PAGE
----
Washington: Hillary Clinton hopes to consolidate her position as the Democratic presidential frontrunner with a landslide victory over rival Bernie Sanders in the South Carolina primary elections ahead of the crucial "Super Tuesday" next week.
Eyeing to become the first woman president of the US, the 68-year-old former Secretary of State has an impressive 27 points lead over Sanders, 74, from Vermont.
At the national level, her lead over Sanders is now less than six %. Clinton leads in the delegate count after winning two of the first three states to vote -- in Iowa, narrowly, and then in Nevada.
In South Carolina, where 55 per cent of voters in the 2008 Democratic primary were African-American, polls show Clinton is favoured to win - that could wipe away the memories of her 2008 primary loss in the state.
She is campaigning for a landslide victory in South Carolina's Democratic primary, while Sanders is already looking ahead to Minnesota, Colorado, Illinois and beyond.
Clinton and her husband Bill Clinton, the former US President, along with their daughter Chelsie have spent the last few days in South Carolina, where she is highly popular.
"The South Carolina primary is personally important to me because I want to send a strong signal that South Carolina is ready for change, ready for progress, ready to make a difference," Clinton said yesterday during a rally in Columbia.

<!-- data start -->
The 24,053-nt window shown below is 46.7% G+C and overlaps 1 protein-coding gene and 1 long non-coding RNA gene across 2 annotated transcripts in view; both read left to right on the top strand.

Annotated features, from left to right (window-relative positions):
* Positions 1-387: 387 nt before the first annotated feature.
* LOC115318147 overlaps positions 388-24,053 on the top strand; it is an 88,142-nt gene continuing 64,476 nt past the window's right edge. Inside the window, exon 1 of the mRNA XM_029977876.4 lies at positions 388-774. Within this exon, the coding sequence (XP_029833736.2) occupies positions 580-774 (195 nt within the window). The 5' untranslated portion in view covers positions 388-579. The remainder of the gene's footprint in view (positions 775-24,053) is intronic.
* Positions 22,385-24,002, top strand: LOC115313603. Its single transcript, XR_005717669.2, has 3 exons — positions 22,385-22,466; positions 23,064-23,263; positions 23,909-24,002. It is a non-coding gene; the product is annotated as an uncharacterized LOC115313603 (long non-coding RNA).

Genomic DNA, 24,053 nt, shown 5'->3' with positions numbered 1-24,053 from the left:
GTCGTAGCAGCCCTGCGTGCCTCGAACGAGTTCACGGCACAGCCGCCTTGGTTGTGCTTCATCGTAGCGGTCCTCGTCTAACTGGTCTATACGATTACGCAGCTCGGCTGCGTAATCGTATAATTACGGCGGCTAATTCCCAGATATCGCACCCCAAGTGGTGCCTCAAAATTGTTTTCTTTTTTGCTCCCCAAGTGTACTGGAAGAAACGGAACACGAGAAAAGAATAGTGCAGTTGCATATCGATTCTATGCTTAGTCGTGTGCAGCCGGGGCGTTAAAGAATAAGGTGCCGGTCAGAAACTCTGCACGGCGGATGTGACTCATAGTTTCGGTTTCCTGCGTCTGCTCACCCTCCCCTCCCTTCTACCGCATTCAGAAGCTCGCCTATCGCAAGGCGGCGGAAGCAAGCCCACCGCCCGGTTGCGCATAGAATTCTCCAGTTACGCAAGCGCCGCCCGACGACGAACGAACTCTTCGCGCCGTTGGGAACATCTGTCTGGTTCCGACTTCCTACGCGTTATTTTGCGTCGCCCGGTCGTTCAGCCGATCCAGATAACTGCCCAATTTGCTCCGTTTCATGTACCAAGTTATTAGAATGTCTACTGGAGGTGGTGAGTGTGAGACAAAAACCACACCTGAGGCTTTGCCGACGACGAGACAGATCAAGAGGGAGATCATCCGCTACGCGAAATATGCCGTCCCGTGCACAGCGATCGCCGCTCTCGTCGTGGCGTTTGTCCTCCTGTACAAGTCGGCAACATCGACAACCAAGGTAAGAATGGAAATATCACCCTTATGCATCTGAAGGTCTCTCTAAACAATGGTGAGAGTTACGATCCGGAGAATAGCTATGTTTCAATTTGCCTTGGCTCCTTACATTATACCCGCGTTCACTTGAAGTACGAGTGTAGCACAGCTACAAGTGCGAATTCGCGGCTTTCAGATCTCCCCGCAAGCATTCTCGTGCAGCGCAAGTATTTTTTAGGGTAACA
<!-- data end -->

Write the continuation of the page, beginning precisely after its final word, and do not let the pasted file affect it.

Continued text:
"Tomorrow, folks in South Carolina will head to the polls, and we'll be well on our way to Super Tuesday," the former top
American diplomat said in an email to her supporters.
On the eve of the South Carolina primary, a poll by Gallup said that among Democrats, Clinton has an advantage of 11 points over Sanders.
"Hillary Clinton has reclaimed her position as the best- liked presidential candidate among Democrats and independents
who lean Democratic, a sign that her candidacy is recovering a key advantage she recently surrendered to rival Bernie Sanders," Gallup said.
Clinton's supports hoped that South Carolina would seal her position as the Democratic frontrunner.
"If Sanders doesn't do better with African-Americans in South Carolina than he did in Nevada, he's going to have a terrible night," Mo Elleithee, a Democratic strategist who worked on her 2008 campaign, was quoted as saying by USA Today.
This week, Clinton attended at least 10 events in the State having addressed rallies every day since Tuesday. During the same period, Sanders addressed just three rallies.